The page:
Enn Tarto

From Wikipedia, the free encyclopedia
Jump to: navigation, search
Enn Tarto in 2007

Enn Tarto (born on 25 September 1938 in Tartu) is an Estonian politician who was a leading dissident during the Soviet occupation of Estonia. He was imprisoned from 1956 to 1960, 1962 to 1967, and again from 1983 to 1988 for anti-Soviet activity.

An anti-Soviet dissident[edit]

Tarto was involved in nationalist activities since his youth. On November 4, 1956 Enn Tarto and other members of the Estonian Youth Brigade (Eesti Noorte Malev) distributed leaflets in support of Hungarian Revolution, 1956. The message reached the West and via Western broadcasts, the students of Moscow State University. Some of these students plus lecturers were expelled for approving the Hungarians. Later, Tarto met some of these in a prison in Mordovia. For his action, Enn Tarto has been awarded of the Officer Cross of the Merit Order of the Hungarian Republic. After being imprisoned twice, Enn Tarto studied from 1969 to 1971 in Tartu University Estonian philology. As Tarto was accepted to the university, a KGB man dealing with Tarto told him: 'We've already used stick, let's try now carrot as well'. [1] Tarto was exmatriculated in 1971 in connection with his patriotic thinking and actions.

During the late 1970s, when Yuriy Andropov's anti-dissident campaign was at its peak, the dissidents of the three occupied Baltic republics decided to send a joint memorandum to the UN and the major powers. The petition, known as the Baltic Appeal, was directed to the governments of the two German states, the USSR, signatories of the Atlantic Charter and the Secretary General of the UN (Kurt Waldheim). The petition called for the elimination of the consequences of the pact and for self-determination and independence for the Baltic nations. The petition was signed by 37 Lithuanians, 4 Estonians and 4 Latvians. It was handed over to Western representatives in Moscow, August 1979. On August 23, 1979 Baltic Appeal was approved by well-known Moscow dissidents academic Andrei Sakharov, Viktor Nekipelov, Tatyana Velikanova, Malva Landa and Arina Ginzburg. Provided with these names, the document reached West, thus signed by fifty people. A reaction by the international community was the Resolution of the European Parliament, January 13, 1983.[2]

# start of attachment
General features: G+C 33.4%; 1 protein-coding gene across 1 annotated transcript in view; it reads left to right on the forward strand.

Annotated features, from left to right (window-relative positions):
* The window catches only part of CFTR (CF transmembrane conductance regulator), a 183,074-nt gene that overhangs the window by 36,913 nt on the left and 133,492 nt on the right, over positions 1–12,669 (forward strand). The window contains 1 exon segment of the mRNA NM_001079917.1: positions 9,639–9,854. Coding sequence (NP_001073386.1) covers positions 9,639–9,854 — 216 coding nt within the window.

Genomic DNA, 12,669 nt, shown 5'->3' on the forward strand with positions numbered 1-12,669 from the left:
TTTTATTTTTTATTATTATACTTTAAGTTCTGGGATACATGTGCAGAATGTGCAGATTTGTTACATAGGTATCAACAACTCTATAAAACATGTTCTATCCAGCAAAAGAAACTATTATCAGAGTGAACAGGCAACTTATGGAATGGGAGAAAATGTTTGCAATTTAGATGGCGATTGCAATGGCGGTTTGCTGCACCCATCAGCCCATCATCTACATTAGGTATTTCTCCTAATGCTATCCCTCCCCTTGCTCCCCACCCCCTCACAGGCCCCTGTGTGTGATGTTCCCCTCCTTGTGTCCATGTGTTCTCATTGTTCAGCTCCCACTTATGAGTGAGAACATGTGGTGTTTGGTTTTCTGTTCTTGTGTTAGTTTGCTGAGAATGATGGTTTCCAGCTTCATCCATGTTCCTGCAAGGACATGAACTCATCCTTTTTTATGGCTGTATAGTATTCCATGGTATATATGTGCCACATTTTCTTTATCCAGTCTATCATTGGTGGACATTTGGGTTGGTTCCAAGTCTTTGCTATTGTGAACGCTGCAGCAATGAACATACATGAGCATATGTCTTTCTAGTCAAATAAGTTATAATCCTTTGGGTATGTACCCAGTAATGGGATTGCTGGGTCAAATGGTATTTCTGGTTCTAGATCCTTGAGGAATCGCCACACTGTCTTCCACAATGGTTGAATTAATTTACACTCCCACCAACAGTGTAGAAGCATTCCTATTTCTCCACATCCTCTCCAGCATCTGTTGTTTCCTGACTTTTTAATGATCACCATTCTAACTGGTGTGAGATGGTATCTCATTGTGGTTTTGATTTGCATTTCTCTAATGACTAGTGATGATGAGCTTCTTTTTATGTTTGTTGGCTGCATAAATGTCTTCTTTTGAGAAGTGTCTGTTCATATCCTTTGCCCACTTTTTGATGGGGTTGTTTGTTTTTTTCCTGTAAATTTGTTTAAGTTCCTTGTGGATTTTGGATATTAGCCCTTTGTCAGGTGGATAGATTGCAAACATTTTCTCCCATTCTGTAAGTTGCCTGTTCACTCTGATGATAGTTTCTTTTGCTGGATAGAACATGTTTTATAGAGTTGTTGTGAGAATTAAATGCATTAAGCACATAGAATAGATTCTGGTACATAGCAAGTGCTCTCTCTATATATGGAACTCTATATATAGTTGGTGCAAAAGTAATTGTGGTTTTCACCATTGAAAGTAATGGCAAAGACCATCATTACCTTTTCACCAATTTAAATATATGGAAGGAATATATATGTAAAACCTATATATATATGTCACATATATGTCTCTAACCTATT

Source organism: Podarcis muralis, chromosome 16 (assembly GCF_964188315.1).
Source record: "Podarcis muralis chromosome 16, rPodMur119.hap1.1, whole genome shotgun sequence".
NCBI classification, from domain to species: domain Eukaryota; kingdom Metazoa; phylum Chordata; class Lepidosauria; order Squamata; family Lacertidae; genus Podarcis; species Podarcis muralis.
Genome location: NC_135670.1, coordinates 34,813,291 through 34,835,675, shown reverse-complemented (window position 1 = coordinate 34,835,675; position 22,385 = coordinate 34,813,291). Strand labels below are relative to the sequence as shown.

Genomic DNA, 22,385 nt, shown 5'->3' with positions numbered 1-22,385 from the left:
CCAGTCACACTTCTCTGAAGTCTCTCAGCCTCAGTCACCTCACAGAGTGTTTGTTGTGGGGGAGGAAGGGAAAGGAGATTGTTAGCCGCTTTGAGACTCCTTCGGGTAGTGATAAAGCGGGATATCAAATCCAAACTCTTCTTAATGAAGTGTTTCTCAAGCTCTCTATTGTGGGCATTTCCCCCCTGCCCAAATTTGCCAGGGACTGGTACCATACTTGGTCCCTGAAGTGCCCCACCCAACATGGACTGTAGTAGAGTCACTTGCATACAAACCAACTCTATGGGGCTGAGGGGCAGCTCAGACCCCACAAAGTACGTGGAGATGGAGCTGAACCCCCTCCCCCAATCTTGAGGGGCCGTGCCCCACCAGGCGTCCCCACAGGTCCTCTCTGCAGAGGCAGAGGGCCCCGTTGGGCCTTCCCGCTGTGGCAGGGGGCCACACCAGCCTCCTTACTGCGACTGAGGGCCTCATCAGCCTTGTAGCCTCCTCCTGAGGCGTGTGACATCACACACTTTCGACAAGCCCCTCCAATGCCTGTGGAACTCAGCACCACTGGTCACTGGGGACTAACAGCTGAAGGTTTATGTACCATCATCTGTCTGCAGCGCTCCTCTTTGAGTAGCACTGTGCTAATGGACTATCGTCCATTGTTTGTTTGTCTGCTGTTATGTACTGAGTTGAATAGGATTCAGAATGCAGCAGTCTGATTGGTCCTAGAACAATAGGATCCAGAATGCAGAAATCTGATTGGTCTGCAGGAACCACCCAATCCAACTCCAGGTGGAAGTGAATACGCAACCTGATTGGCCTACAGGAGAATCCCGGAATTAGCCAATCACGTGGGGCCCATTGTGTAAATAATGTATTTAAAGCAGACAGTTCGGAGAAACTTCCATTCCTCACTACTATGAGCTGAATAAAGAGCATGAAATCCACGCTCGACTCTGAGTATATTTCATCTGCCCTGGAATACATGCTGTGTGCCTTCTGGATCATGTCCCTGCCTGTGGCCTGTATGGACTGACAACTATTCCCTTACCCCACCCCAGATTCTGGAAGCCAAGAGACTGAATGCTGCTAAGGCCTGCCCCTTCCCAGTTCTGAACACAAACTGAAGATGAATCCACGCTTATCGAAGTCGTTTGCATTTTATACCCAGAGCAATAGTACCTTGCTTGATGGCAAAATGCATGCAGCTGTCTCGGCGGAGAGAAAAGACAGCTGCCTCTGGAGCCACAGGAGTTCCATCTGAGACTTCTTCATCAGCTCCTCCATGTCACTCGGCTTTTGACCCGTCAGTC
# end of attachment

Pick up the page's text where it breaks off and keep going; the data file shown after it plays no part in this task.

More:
Enn Tarto was also one of these who publicly demanded for the USSR to move its troops away from Afghanistan. Enn Tarto was also active in teaching other dissidents on surviving in the conditions of a totalitarian regime. In the course of anti-dissident slander in 1980s, the authorities called Enn Tarto a teacher and leader of the „Anti-Soviet elements’’. In 1984, the Supreme Court of the Estonian SSR sentenced Tarto 10 years plus 5 years deprivation of civic rights, stating that he was an especially dangerous ‘’anti-social recidivist". Enn Tarto was finally released on October 17, 1988, after public protests in Estonia and a demand by 45 US Congressmen. (October 4, 1988).[3]

After release[edit]

Having been released from captivity, he took actively part in Estonia’s process of regaining independence. He participated radical pro-independence movement (while not being a member of ERSP) and was elected deputy of Congress of Estonia (Eesti Kongress). Tarto was one of the organisers of the protest march around the Soviet military base near Tartu on March 8, 1989. Tartu had co-ordinated it with Dzhokhar Dudayev, who was serving there as the chief of garrison.

Enn Tarto together with Linnart Mäll took part in founding the Unrepresented Nations and Peoples Organisation, has been chairman of the Estonian Society of Pan-Europe, and chairman of council of the Estonian Human Rights Institute from 1992 to 1995. He has participated in the re-founded Estonian Defence League activities and in organisations promoting the commemoration of the victims of totalitarian regimes. [4]

Tarto has been elected three times to Riigikogu (1992, 1995, 1999), from town of Tartu or Tartu and Jõgeva region. Tarto was member of the Riigikogu from 1992 to 1995 (Fatherland Union), from 1995 to 1999 (Right-wingers) and 1999 to 2003 (People's Party Moderates).

In 2005, Enn Tarto decided to leave SDE, which had chosen the line of collaborating with the People's Union (a joint list for Tallinn city council election), which mostly unites former communist party officials. [5]

He was a candidate to Tartu town council in Fatherland Union list (2005 election).

Tarto has been elected three times to Tartu town council (1999, 2002, 2005).

Enn Tarto has also publicly condemned the top collaborators with the Communist regime and the executors of the Communist repressions in Estonia.

Enn Tarto has been awarded numerous medals by the institutions of the Republic of Estonia, including Order of the National Coat of Arms (2nd class) and the highest award by the Estonian Defence League (Eesti Kaitseliit), White Cross medal (1st rate). Valdas Adamkus has awarded him the Officer Cross of the Vytis Cross Order

References[edit]

Documentary[edit]

  • ^ Andres Sööt, Alone and Together (Üksinda ja koos), 2002